Pope Francis granted women the ministry of reader and catechist for the first time

A catechist receives a crucifix from Pope Francis during the Holy Mass held every year on the third Sunday in January to celebrate and study the Word of God, in St. Peter’s Basilica at the Vatican, on January 23, 2022. REUTERS /Remo Casilli (REMO CASILLI/)

This ceremony, for the III Day of the Word of God, is a novelty and its rite was prepared by the Congregation for Divine Worship and the Discipline of the Sacraments. It is a new rite in the basilica of San Pedro after changing the Code of Canon Law.

The new readers -two men and six women- and catechists -five men and three women-, arrived from various parts of the world such as Peru or Brazil, they sat before the papal altar and were called by name to receive the mandate.

A lectoar receives a gospel from <a class=Pope Francis during Holy Mass in St. Peter’s Basilica at the Vatican, January 23, 2022. REUTERS/Remo Casilli” height=”2660″ src=”https://www.americanchronicles.news/wp-content/uploads/2022/01/1642934338_453_Pope-Francis-granted-women-the-ministry-of-reader-and-catechist.jpg” width=”4000″ />
A lectoar receives a gospel from Pope Francis during Holy Mass in St. Peter’s Basilica in the Vatican, on January 23, 2022. REUTERS/Remo Casilli (REMO CASILLI/)

Then the Pope handed a Bible to each of the new readers, kneeling before him: “Receive the book of the Holy Scriptures and faithfully transmit the word of God so that it germinates and bears fruit in the hearts of men,” he summoned them.

The catechists received a cross like the pastoral of Paul VI and John Paul II, traveling popes, underlining the “missionary character” of their service: “Receive this sign of our faith, chair of the truth and charity of Christ, and announce it with life, action and word”, urged the pope.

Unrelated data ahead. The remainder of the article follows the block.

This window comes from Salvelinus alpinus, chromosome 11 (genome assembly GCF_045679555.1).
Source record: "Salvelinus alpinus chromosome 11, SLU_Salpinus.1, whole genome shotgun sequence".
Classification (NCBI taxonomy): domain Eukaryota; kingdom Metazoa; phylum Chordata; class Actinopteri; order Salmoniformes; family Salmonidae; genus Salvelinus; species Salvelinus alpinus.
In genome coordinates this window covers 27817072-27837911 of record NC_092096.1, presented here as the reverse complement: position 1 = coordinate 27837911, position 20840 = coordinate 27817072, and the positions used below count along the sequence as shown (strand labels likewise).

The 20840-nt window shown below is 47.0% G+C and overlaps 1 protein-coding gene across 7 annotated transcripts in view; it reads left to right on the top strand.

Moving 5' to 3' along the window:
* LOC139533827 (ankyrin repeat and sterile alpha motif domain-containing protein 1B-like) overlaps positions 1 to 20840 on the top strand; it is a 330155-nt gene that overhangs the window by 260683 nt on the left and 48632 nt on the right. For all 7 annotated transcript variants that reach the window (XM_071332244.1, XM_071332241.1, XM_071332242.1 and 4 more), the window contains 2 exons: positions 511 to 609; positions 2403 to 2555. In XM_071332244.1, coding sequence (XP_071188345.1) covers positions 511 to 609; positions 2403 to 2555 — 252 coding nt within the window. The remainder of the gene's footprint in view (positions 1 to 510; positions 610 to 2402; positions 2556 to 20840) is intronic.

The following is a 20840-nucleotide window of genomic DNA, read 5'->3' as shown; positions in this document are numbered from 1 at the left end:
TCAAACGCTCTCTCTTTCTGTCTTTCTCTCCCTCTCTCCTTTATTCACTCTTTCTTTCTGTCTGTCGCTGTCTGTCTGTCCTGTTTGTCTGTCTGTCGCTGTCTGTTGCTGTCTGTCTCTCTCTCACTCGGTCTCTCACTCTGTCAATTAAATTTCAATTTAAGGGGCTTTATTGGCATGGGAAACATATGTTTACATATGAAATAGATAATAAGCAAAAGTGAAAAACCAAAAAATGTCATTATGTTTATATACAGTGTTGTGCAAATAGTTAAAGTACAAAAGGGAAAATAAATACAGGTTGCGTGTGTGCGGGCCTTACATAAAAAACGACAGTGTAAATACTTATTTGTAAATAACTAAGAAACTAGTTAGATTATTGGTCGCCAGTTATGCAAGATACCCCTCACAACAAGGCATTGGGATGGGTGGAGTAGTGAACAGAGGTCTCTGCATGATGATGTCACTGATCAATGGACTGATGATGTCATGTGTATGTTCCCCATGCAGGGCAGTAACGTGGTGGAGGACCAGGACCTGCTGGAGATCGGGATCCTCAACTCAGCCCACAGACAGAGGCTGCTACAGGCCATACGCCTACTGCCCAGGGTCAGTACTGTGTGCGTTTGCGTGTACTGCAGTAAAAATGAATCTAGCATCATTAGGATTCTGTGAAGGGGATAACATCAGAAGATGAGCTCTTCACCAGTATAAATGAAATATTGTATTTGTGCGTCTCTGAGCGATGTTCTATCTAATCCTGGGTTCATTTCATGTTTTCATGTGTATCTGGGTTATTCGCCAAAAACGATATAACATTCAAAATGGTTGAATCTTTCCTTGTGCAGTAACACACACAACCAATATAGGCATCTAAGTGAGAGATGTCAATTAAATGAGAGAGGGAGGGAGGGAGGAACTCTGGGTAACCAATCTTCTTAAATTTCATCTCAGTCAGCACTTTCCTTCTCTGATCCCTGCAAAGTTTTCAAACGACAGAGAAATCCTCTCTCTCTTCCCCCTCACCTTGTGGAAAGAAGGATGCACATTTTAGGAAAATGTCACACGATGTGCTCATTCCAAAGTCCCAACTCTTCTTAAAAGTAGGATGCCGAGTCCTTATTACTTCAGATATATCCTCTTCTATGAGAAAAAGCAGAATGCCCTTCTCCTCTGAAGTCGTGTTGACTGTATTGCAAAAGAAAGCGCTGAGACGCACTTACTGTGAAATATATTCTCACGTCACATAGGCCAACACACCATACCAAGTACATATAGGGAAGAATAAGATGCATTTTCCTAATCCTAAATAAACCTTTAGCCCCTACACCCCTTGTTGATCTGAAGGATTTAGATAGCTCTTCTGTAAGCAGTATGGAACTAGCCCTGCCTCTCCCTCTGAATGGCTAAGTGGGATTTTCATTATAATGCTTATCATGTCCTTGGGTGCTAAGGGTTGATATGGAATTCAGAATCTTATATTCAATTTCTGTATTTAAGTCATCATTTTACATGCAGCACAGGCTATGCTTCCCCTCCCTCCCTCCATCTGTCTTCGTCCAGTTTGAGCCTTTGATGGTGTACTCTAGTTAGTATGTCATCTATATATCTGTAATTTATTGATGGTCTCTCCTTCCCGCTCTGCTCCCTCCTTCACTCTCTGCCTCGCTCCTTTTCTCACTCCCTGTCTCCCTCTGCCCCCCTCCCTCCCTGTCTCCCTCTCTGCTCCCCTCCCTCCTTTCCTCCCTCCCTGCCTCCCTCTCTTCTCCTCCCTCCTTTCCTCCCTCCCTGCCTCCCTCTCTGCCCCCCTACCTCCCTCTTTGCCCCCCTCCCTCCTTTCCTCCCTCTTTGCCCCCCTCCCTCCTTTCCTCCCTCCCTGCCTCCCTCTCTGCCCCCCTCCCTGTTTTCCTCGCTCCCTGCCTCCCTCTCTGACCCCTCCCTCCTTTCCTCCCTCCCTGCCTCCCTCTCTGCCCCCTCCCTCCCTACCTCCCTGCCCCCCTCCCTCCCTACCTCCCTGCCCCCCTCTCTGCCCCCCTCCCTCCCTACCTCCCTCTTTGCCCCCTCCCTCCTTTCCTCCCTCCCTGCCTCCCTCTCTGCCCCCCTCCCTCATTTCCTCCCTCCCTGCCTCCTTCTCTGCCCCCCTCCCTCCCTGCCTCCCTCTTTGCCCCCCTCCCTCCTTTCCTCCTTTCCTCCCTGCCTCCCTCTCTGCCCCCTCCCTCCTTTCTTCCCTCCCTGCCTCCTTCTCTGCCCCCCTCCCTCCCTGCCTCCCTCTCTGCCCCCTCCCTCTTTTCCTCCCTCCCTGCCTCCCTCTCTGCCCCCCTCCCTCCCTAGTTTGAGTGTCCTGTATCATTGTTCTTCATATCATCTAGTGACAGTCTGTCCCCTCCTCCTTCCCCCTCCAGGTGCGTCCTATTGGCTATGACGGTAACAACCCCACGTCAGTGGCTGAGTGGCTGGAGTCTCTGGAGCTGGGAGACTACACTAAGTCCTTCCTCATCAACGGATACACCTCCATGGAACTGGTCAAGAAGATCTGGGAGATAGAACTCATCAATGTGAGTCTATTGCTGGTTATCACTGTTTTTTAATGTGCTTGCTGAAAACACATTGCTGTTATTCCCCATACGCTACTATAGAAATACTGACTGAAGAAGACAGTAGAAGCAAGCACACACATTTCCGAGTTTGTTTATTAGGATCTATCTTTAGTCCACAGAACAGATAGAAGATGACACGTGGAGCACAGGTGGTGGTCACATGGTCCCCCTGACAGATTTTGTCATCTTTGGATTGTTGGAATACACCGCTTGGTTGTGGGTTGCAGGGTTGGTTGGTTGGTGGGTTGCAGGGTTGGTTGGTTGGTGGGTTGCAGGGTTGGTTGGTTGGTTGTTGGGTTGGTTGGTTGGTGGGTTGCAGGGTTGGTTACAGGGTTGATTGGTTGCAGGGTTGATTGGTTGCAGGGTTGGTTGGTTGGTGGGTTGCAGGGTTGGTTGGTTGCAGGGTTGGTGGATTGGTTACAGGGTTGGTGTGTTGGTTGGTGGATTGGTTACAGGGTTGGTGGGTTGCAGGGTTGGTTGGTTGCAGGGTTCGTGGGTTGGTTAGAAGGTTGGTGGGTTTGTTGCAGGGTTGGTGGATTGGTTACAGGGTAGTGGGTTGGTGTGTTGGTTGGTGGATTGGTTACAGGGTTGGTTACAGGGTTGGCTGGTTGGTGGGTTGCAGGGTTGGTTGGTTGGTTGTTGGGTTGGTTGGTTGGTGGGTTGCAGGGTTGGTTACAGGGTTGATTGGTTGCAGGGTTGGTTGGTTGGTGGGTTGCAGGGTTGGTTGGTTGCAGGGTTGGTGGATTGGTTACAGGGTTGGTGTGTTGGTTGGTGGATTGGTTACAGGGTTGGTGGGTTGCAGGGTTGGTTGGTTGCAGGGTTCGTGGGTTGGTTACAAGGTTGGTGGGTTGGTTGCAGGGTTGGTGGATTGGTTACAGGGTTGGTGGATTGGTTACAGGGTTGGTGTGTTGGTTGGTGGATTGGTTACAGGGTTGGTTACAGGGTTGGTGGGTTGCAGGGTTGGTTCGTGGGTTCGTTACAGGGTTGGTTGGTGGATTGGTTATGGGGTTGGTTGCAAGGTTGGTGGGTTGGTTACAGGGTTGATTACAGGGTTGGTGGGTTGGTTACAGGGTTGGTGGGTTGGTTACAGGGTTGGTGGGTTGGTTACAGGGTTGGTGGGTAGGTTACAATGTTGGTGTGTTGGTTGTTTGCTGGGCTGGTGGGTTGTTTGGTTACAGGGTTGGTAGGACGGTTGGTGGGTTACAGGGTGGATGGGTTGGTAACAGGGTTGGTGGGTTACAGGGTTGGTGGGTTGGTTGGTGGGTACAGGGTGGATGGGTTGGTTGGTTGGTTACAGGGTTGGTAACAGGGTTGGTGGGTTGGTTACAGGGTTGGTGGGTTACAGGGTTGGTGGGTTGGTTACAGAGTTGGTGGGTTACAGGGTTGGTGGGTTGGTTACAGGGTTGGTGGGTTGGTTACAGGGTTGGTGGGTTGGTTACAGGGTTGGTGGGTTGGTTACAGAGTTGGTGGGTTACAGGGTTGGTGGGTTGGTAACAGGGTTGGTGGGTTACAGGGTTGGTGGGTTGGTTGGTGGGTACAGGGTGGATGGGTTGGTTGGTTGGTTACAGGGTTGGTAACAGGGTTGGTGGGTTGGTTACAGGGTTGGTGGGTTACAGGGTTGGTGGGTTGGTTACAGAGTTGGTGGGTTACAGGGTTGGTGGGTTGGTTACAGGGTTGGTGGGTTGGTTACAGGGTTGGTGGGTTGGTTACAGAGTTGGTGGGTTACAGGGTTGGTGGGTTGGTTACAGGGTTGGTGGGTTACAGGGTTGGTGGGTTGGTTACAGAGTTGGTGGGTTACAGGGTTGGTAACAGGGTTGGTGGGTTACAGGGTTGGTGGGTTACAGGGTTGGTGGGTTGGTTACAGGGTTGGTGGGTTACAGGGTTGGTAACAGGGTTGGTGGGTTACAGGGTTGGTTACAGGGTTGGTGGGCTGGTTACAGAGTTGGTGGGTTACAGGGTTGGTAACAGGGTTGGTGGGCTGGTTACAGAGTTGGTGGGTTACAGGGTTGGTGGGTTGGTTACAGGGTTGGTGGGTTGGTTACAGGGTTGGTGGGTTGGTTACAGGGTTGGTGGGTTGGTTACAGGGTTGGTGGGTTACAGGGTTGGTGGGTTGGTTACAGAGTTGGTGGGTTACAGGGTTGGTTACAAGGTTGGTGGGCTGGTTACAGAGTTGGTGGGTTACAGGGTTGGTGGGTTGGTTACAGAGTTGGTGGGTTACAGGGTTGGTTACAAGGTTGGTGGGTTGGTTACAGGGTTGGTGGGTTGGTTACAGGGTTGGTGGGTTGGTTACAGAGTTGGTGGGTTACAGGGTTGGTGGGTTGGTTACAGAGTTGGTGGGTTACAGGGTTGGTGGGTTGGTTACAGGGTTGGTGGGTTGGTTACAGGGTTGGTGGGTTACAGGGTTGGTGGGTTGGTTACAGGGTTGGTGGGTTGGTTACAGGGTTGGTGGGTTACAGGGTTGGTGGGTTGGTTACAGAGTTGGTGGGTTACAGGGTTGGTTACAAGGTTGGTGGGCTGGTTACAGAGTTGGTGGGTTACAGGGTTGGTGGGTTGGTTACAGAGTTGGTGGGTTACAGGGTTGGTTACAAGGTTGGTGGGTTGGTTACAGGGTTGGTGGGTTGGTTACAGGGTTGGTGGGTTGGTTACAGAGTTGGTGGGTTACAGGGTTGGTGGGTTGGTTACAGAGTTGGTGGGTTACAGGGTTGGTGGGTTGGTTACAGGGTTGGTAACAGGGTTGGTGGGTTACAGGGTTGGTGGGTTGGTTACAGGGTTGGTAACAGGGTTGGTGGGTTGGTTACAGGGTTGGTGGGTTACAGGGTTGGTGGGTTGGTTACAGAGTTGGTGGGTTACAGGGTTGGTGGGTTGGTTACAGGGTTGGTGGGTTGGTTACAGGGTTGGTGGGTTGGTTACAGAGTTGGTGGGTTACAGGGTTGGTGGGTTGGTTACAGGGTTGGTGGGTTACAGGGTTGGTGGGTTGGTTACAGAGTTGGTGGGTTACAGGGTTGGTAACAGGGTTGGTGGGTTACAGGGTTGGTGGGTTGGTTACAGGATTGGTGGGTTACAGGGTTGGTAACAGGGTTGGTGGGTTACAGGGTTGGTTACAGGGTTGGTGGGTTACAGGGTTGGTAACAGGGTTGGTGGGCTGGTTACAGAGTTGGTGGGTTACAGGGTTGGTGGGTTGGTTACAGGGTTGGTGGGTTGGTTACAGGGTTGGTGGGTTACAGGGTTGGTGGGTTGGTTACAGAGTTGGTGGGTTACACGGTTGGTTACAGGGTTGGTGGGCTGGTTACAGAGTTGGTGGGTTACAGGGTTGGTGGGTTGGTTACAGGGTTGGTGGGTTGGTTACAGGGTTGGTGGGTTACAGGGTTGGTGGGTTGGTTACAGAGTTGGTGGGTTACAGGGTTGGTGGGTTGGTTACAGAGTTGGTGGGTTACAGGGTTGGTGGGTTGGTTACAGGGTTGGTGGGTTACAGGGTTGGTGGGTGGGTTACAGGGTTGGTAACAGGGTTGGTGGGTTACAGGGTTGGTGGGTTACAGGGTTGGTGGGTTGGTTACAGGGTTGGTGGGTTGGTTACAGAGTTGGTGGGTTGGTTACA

A lecturer receives a new gospel from Pope Francis
A lecturer receives a new gospel from Pope Francis (REMO CASILLI /)

They are the men and women who help at mass or perform a service at the altar, as ministers or dispensers of the Eucharist, something that is actually quite common in dioceses around the world but that Francis has institutionalized and opened up to women in writing, officially.

The pontiff published in January 2021 the “motu proprio” “Spiritus domini” to modify the Code of Canon Law and open the ministries of reader and acolyte to women.

Francis thus repealed what was ordered by his predecessor Paul VI, who in 1972 maintained access to these ministries only for men, since he considered these ecclesiastical services as a prelude to eventual access to holy orders or priesthood.

The new formulation of the canon 230 eliminates the specification of male sex and reads: “The laity of an age and gifts determined by decree of the Episcopal Conference may be employed permanently, through the established liturgical rite, in the ministries of readers and acolytes.”

In his homily, Francis, before the new readers and catechists, explained that God “is not a tyrant who shuts himself up in heaven, but a Father who follows in our footsteps.” “It is not a neutral and indifferent god, but the loving Spirit of man, who defends us, advises us, takes sides in our favor, gets involved and commits himself to our pain,” he said.

Francis advocated “uniting the worship of God and the care of man” because the Scriptures do not serve, he said, to “pamper us in an angelic spirituality” but “to go out to meet others and draw closer to their wounds.”